June 21, 2017
Instant VM Recovery from Backup
Restoring a VM from backup may take significant time, as it is necessary to retrieve its data from a backup and reconstruct an original machine. However, in some cases, you do not have much time to wait until this process is complete. For example, the original VM got damaged, and you do not have a replica of it or the replica does not contain necessary data. The other case is a testing of software updates: you might want to see how they work before applying them to the production VM, and you want to do this quickly. So here, the Instant VM Recovery (Flash VM Boot) can help.
How Instant VM Recovery (Flash VM Boot) Works?
We will compare the usual restore from a backup to the Flash VM Boot, but first, let’s explain how it works. Flash VM Boot allows running VMs directly from the backups without reconstructing the entire machine first. Sounds like magic, but this is just a technology, so here are the steps of Flash VM Boot.
- NAKIVO Backup & Replication creates a VM on a target ESXi host
- Then it exposes the disk(s) of the VM to recover from a backup repository
- The product mounts the exposed disks to a newly created VM as iSCSI targets
- NAKIVO Backup & Replication boots the VM
Full Recovery vs Flash VM Boot
We took 2 VMs for the experiment: The first runs Windows Server 2016 and has two disks with 80 GB of data in total, the second one runs Ubuntu 16.04, has two disks and 540 GB of data in total. Then we did a backup of each machine: it resulted in 7.4 GB of data for the Windows VM, and 130.6 GB for the Ubuntu one (after deduplication and compression).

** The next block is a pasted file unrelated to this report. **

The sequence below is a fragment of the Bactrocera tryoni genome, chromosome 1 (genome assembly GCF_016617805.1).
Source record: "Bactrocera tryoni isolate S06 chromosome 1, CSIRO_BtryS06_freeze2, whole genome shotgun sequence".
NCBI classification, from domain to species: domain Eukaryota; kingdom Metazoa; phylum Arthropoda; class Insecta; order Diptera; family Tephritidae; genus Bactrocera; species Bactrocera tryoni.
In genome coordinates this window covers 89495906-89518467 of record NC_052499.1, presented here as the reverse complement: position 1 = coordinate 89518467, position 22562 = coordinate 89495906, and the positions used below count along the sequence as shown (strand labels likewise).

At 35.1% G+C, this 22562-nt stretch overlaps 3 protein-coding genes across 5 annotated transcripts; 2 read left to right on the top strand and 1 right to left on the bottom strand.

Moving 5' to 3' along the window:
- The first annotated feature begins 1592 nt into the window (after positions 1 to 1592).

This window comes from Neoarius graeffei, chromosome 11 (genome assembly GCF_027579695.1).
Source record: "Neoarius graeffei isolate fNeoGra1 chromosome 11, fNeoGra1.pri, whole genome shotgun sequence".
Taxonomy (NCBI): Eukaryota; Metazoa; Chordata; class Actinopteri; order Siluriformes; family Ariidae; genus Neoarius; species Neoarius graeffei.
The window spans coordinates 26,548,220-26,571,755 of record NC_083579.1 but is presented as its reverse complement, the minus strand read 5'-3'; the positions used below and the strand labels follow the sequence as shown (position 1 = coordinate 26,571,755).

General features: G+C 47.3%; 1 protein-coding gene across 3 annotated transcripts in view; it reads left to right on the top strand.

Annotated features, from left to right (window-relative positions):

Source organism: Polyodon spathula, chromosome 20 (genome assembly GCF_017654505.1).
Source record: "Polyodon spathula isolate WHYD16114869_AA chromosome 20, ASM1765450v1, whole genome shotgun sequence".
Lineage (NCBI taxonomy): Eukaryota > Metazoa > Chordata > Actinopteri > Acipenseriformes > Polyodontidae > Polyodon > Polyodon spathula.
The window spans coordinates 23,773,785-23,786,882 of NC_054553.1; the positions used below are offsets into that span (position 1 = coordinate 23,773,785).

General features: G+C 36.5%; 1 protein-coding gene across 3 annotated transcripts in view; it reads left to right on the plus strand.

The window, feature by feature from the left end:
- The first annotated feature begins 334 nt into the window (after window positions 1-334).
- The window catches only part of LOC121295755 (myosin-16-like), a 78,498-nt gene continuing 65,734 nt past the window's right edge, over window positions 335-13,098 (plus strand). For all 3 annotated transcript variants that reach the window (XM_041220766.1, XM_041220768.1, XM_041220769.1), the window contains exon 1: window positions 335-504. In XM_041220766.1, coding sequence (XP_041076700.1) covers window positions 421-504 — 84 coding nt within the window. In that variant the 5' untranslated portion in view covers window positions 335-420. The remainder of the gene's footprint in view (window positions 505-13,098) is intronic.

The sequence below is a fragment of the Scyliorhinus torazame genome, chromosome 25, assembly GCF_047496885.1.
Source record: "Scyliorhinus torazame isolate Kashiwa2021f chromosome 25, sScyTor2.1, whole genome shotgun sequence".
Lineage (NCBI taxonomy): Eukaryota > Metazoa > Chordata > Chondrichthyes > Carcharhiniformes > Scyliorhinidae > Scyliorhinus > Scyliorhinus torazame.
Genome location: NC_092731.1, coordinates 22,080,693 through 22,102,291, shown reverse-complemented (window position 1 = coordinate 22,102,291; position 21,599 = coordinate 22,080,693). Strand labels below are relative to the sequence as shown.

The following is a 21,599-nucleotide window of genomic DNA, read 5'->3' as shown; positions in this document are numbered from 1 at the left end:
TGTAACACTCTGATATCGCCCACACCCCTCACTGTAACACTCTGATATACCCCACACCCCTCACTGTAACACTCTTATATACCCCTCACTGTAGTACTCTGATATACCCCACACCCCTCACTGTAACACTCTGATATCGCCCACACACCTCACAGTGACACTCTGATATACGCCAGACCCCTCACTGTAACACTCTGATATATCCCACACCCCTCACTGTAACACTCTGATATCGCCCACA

Full Recovery Results
We restored the VMs to the same ESXi host and applied the same job settings to make the experiment fair. Below are the results we received.
The smaller VM was recovered in almost seven minutes.
The larger VM recovery took an hour.
Flash Boot Recovery Results
Then we have to run the Flash VM Boot for each machine. By the way, launching Flash VM Boot is easy:
- In NAKIVO Backup & Replication, click on Recover.
- Select Flash VM Boot.
- On the first step of the wizard, select the backup and recovery point to proceed.
- Next, select the target host, datastore, and network to restore a VM. Note, that you can even specify different datastores for different VM disks (if you have more than one). It can be useful if you don’t have enough space on a specific storage.
- On the Schedule step, you can set a schedule for the job or choose to run it on demand.
- On the Options step, you can edit the job name, the name of recovered VM, choose whether to power it on or not; choose whether to assign a new MAC address to the recovered VM or not (this is useful if you recover the VM while the original one is still running. Otherwise the MAC addresses will conflict).
- Click Finish & Run and the Flash VM Boot process will start.
So, here are the Flash VM Boot recovery times:
The smaller VM:
The bigger VM:
We made the screenshots right after the VMs were recovered and launched in vSphere. As you can see, the whole recovery process took only twenty seconds for each VM, and both were fully-functional.
Here is the table with the results of the experiment:
|#||Guest OS||Disks||Amount of Backup Data||Time for Full Restore||Time for Flash VM Boot||Ratio (Full Recovery vs. Flash Boot)|
|Bigger VM||Ubuntu 16.04||2 disks, 540 GB thick provisioning||140.6 GB||1 h||20 s||177:1|
|Smaller VM||Windows Server 2016||2 disks, 80 GB thick provisioning||7.4 GB||7 m||20 s||11:1|
Obviously, the Flash VM Boot provides a near-instant VM recovery which is significantly faster than full recovery from a backup repository.
If you recovered a VM solely for test purposes, you could just discard it in NAKIVO Backup & Replication. This action will remove all the data and changes made to the recovered VM.
If you need to recover the VM permanently, you can use either move it using VMware vMotion or replicate it with NAKIVO Backup & Replication.
Flash VM Boot is a good choice for instant VM recovery, whether you need to test some updates or patches before applying them to the production VM or recover it after a disaster. However, if a disaster strikes your whole virtual environment, it does not suffice, that is why we would recommend having replicas of the most business-critical VMs on the separate host, so you still can be sure that your data is protected.